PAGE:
Yeah, that's right, I don't love winter, and this one seems like it's lasting an eternity!  I moved to Eastern Ontario from Vancouver 14 years ago.  I really thought I had finally acclimatized over the last couple of years, but this winter is seriously dragging.  The daytime highs have only just started to stay above freezing, but the majority of time is still below zero and this snow isn't going anywhere soon.

Some pics from around the property in the past few days:

Birch trees bowed over, tips stuck in snow

These cattails give me an idea of how wet my property is

Wild turkey tracks


Pine trees in the back few acres, formerly part of a Ministry managed forest project

Sunday 24 March 2013

Plant Update - March 24th

I was running out of space, again, so while at Lowe's yesterday purchasing a few tools and gardening supplies, I saw this 4-tiered "mini greenhouse" unit.  It fits perfectly in the solarium area, and the 4 shelves provide far more space than I had previously available.  After only an hour in the window this afternoon the temperature was very high inside, so best to keep it unzipped during the daytime!

This allowed me to move a few more seedlings upstairs that were ready for direct sunlight.  I kind of plopped the little pot of parsley as is into a bigger pot, so it's kind of bunched up in the middle.  But it will spread out a bit as it becomes accustomed to the larger space.

The sage is still tiny, but looking sturdy.  So much better than the miniscule rosemary and thyme that were started at the same time!

Tomatoes are awesome - some as tall as 6 inches!  These are the San Marzano plums.

I had more space in the basement "seedling germination area" now to start more plants.

Saturday 23 March 2013

Ethiopian Spiced Clarified Butter (Niter Kibbeh)

 This spiced butter is the starting point for a number of Ethiopian dishes, but can be used in many other ways: add a dollop on rice, potatoes or veggies (Mmm so good with squash), cooking eggs or even tossed with popcorn!  It's a bit time consuming but it makes a lot and will last a long time (I've heard it can last months in the cupboard, but I keep mine in the fridge - the last batch kept for 6 months!).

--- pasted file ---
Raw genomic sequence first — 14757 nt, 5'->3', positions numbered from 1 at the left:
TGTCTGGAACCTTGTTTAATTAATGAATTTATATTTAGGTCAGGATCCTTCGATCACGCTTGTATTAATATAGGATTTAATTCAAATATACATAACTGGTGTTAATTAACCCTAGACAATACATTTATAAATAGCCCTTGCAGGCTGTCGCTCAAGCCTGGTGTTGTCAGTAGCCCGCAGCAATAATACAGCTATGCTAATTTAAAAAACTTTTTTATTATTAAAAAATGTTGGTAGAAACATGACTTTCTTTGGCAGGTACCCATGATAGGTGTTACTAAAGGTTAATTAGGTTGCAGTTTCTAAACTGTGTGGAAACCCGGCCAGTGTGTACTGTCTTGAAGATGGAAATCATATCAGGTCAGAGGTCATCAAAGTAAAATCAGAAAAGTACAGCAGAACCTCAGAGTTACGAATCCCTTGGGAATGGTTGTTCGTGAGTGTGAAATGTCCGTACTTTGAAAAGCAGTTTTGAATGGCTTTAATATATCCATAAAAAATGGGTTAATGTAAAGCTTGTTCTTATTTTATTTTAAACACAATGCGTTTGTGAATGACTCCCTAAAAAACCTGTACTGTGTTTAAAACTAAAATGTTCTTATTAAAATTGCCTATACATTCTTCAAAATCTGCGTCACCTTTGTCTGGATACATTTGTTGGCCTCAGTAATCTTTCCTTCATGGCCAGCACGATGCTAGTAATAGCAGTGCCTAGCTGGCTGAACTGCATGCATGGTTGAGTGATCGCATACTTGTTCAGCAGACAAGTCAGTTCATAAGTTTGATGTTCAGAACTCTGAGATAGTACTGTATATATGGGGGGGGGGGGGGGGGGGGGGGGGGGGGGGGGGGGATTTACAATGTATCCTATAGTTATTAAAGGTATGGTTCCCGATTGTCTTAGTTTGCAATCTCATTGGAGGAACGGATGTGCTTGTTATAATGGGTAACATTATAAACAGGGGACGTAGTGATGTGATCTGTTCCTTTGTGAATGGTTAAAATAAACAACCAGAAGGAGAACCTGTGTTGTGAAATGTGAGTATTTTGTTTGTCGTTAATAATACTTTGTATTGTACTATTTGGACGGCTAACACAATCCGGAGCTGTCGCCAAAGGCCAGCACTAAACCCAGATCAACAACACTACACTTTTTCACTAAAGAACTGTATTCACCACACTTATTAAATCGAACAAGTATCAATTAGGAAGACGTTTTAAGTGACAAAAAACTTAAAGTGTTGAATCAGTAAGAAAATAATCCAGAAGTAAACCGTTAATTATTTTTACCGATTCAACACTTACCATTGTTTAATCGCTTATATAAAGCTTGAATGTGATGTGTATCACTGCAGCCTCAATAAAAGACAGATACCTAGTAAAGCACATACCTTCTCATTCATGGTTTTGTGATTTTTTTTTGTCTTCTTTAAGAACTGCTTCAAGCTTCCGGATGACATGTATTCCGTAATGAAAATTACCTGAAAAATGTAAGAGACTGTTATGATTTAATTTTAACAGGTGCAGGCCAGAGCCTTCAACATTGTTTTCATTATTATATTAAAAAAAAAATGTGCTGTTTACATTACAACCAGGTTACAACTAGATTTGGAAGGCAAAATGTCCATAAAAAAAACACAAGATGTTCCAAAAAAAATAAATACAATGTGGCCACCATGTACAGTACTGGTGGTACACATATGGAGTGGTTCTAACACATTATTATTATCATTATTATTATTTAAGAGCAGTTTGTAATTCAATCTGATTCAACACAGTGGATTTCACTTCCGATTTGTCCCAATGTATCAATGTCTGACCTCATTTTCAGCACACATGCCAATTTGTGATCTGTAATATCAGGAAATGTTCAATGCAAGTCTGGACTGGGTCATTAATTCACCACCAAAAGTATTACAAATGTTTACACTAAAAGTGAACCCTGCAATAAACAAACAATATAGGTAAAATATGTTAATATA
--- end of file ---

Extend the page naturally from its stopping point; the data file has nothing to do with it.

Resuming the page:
1 pound unsalted butter, cubed
2 minced shallots (about 1/4 cup)
1 large garlic clove (or 3 small)
2 Tbsp minced fresh ginger
15 cardamom pods (crushed)
3 whole cloves
1 4-inch cinnamon stick
1 Tbsp dried oregano
1/2 tsp ground turmeric
pinch of fennel seed

 Toast the cardamom, cloves and cinnamon over medium heat in a dry heavy pot for one to two minutes, until fragrant.

Add all remaining ingredients.  Reduce to low heat and let come to a very slow simmer.  It should take 45-60 minutes for the milk solids to fully sink to the bottom, leaving a translucent golden liquid - that's your clarified butter!  During the cooking process, even at low heat, don't feel you can walk away.  You do not want to let the milk solids at the bottom get too hot or they will burn and it will be ruined.  You will also need to skim off some of the foam that will rise to the top (the foam is the water content in the butter cooking away).  I tend to use more cardamom pods than some recipes as the cardamom will rise to the top of the liquids and sometimes get removed along with the foam.

Aside from removing the foam, don't stir or you'll disturb the milk solids and it will just take longer to settle.  Once you see the translucent liquid, remove from the heat.  Using cheesecloth or a strainer, pour into a glass jar.   Discard spices and milk solids.  Store niter kibbeh in fridge.